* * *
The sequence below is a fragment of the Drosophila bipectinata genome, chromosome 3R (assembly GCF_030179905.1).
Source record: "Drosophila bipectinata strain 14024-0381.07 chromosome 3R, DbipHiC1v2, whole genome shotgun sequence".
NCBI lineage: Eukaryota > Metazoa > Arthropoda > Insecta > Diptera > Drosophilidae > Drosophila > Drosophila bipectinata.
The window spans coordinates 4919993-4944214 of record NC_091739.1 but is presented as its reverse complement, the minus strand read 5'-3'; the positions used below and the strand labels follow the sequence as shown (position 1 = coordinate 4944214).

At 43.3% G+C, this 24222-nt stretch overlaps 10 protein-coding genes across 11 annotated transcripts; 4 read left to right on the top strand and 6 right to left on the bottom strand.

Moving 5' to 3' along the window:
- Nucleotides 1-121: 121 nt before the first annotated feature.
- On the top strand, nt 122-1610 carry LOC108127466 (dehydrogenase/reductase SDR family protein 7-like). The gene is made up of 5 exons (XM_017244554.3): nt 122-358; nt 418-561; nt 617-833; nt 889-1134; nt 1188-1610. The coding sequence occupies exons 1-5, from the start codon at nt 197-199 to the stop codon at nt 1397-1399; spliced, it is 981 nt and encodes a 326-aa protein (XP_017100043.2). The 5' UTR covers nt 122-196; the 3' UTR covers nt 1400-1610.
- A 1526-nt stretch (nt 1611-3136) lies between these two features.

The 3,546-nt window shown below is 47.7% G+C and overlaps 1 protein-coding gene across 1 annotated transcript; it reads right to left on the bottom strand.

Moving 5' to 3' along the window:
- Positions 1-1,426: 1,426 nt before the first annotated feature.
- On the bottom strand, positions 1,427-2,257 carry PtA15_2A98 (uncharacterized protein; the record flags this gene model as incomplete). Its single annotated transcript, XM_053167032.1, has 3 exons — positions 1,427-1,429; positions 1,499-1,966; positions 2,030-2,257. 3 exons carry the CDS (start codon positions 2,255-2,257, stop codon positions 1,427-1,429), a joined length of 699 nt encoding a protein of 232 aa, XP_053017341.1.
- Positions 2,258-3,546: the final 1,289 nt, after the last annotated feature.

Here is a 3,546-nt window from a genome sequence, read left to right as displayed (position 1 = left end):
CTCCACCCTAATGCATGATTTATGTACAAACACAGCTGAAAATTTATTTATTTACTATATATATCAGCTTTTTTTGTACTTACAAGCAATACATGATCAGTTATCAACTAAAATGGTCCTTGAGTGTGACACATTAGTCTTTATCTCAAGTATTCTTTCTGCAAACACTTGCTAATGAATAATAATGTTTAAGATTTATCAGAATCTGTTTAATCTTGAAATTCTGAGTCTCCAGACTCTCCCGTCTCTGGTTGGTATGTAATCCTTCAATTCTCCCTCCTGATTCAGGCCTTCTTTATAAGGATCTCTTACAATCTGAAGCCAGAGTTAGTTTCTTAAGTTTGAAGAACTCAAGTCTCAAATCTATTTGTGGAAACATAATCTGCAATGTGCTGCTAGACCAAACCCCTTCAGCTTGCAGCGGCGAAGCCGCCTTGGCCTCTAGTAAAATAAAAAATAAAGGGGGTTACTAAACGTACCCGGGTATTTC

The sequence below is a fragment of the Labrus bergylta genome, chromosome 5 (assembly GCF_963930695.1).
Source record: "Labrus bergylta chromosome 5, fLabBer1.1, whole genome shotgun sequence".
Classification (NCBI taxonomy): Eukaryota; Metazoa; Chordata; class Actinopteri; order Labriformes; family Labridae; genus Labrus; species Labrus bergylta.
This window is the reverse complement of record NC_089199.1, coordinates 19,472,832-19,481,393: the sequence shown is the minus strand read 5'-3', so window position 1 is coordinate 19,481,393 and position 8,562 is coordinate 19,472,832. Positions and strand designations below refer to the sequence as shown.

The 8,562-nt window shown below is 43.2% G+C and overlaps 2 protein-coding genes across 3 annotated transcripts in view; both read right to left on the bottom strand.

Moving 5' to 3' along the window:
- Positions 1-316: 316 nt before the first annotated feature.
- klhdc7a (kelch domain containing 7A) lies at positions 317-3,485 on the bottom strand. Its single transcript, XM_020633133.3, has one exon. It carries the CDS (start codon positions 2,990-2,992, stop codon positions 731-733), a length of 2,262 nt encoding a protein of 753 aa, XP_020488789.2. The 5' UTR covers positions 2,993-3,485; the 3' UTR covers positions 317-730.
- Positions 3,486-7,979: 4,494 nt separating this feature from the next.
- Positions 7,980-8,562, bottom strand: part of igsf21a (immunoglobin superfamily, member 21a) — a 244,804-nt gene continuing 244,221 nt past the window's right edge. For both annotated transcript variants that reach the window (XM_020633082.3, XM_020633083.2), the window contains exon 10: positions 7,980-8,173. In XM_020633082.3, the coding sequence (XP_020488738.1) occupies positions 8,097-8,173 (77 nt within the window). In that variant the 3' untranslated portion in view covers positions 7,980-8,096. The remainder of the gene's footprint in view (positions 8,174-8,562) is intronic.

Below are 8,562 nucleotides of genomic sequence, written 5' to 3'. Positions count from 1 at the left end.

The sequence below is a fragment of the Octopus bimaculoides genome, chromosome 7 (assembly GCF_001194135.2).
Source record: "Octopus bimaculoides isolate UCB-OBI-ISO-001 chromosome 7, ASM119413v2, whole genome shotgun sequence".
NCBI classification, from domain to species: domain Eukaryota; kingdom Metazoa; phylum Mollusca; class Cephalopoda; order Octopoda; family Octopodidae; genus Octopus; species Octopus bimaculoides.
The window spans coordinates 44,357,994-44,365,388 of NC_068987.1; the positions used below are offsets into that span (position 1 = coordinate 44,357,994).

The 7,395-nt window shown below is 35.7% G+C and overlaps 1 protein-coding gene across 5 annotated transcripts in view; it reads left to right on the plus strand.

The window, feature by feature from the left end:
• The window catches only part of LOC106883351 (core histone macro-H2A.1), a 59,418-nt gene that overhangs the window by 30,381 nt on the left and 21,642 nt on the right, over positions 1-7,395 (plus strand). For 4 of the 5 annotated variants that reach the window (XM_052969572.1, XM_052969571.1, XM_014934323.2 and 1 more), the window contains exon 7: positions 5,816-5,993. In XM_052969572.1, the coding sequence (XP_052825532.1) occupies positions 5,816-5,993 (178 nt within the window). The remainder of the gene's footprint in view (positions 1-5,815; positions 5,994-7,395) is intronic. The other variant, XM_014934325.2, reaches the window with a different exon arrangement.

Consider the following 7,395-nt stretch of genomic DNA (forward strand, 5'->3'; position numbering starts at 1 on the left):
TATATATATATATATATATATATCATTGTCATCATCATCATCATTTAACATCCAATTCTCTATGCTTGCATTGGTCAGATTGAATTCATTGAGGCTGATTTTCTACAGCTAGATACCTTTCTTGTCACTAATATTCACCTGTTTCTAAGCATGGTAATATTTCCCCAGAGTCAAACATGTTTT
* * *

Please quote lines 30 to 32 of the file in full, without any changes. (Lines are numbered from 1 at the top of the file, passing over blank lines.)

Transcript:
NCBI classification, from domain to species: domain Eukaryota; kingdom Metazoa; phylum Mollusca; class Cephalopoda; order Octopoda; family Octopodidae; genus Octopus; species Octopus bimaculoides.
The window spans coordinates 44,357,994-44,365,388 of NC_068987.1; the positions used below are offsets into that span (position 1 = coordinate 44,357,994).

The 7,395-nt window shown below is 35.7% G+C and overlaps 1 protein-coding gene across 5 annotated transcripts in view; it reads left to right on the plus strand.